Several groups and departments in Finland active in high-end computational science are affiliated with the Node. Their activities are described briefly below.
COMP is an Academy of Finland Centre of Excellence in Computational Nanoscience at Aalto University. The basic strategy of COMP is to develop and apply cutting-edge theoretical and computational methods and the best available computing resources in attacking challenging problems in condensed-matter and materials physics. This includes modelling and simulation of wide classes of materials and related phenomena, ranging from novel semiconductors to biological and soft matter. The research interests range from electronic and structural properties of materials to their processing as well as to device and systems behavior.
The COMP Centre of Excellence strives at a multiscale approach to condensed-matter and materials research, ranging from the quantum world of ångströms and femtoseconds to macroscopic length and time scales. The research covers such areas as electronic structure and related properties, mesoscopic dynamics and transport, and the complex behavior of nonequilibrium and disordered systems. Of particular interest are the nanoworld phenomena, the understanding of which depends on predictive modelling and simulation.
In addition, the work carried out at COMP involves research into theoretical methods as well as simulation and computing techniques, such as algorithms, parallel and grid computing, and scientific visualisation.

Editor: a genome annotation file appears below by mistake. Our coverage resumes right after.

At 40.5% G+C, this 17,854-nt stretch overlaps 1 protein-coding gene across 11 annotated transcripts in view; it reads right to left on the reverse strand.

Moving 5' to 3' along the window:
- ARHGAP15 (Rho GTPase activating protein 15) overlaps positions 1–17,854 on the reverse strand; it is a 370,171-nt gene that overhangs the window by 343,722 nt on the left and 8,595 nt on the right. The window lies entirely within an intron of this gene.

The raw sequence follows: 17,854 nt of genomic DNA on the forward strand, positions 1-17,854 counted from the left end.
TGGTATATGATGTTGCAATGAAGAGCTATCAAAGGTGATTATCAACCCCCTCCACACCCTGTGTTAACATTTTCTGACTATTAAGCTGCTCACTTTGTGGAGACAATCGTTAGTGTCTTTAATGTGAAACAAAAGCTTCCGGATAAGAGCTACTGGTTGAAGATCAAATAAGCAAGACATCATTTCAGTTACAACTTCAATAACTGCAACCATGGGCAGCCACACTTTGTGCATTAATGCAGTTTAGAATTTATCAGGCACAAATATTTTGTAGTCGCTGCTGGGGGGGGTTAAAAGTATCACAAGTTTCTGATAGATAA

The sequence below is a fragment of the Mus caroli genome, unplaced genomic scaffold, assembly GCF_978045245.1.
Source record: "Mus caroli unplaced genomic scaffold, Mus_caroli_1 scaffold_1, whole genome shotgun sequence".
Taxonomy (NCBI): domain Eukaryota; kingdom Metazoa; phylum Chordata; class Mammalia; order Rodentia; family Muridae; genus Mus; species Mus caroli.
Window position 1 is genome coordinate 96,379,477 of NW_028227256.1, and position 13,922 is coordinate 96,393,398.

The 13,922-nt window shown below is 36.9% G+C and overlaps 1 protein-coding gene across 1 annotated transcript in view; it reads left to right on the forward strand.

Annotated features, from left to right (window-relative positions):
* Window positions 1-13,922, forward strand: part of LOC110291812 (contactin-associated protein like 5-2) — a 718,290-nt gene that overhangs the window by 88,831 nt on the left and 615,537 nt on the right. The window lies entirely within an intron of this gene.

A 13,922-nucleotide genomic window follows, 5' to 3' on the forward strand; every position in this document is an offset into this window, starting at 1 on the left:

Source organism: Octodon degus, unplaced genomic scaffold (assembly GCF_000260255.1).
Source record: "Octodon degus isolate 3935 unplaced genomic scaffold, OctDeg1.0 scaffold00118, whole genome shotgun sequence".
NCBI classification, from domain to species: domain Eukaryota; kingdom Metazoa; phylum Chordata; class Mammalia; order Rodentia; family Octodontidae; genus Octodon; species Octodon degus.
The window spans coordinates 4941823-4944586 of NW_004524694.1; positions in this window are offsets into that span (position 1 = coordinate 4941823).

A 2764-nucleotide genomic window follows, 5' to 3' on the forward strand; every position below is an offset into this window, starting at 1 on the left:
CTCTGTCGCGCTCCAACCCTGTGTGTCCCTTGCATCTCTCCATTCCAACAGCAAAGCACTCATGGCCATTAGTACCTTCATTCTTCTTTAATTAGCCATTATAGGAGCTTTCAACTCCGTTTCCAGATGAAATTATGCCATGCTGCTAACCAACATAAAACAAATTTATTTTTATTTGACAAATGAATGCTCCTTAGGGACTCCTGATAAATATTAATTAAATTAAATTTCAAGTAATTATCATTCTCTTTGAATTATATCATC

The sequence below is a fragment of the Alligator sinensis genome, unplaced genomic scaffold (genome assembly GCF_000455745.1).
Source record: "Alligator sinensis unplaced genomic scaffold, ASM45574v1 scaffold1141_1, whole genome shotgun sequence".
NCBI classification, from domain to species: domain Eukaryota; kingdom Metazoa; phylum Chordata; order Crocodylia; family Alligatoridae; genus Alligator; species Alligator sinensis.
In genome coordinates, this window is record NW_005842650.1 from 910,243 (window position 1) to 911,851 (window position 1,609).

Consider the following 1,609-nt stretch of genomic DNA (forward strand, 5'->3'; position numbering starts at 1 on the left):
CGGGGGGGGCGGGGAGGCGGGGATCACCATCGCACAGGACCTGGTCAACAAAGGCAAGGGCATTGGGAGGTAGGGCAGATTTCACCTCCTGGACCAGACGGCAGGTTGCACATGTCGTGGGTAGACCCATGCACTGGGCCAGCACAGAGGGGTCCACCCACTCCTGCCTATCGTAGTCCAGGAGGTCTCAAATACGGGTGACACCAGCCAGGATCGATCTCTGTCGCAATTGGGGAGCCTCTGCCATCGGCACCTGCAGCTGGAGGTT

NMR (Oulu University)
The Nuclear Magnetic Resonance (NMR) Research Group, Department of Physics, University of Oulu is active in the theory and computation of magnetic resonance. We take interest in the rich phenomenology involved in the interaction of the electron cloud of atoms, molecules and solids with static magnetic fields (external fields of fields due to nuclear and electronic spins) and dynamic electromagnetic fields, such as due to laser irradiation. We develop and apply both quantum-chemical and periodic electronic structure methods, as well as apply a rich panoply of molecular simulation methods, in this context. We have made contributions in the (a) relativistic and (b) dynamic and solvation effects on magnetic resonance observables, as well as (c) theory of paramagnetic NMR, and (d) the novel field of nuclear magneto-optic spectroscopy. Particularly in the last topic we have predicted the existence of a nuclear magneto-optic chemical shift, which may pave the way to a whole family of novel, sensitive spectroscopic methods as well as high-resolution means of magnetic imaging. At the Department of Physics of the University of Oulu, computational physics is also applied in the fields of electron spectroscopy, cellular biophysics, and condensed-matter theory.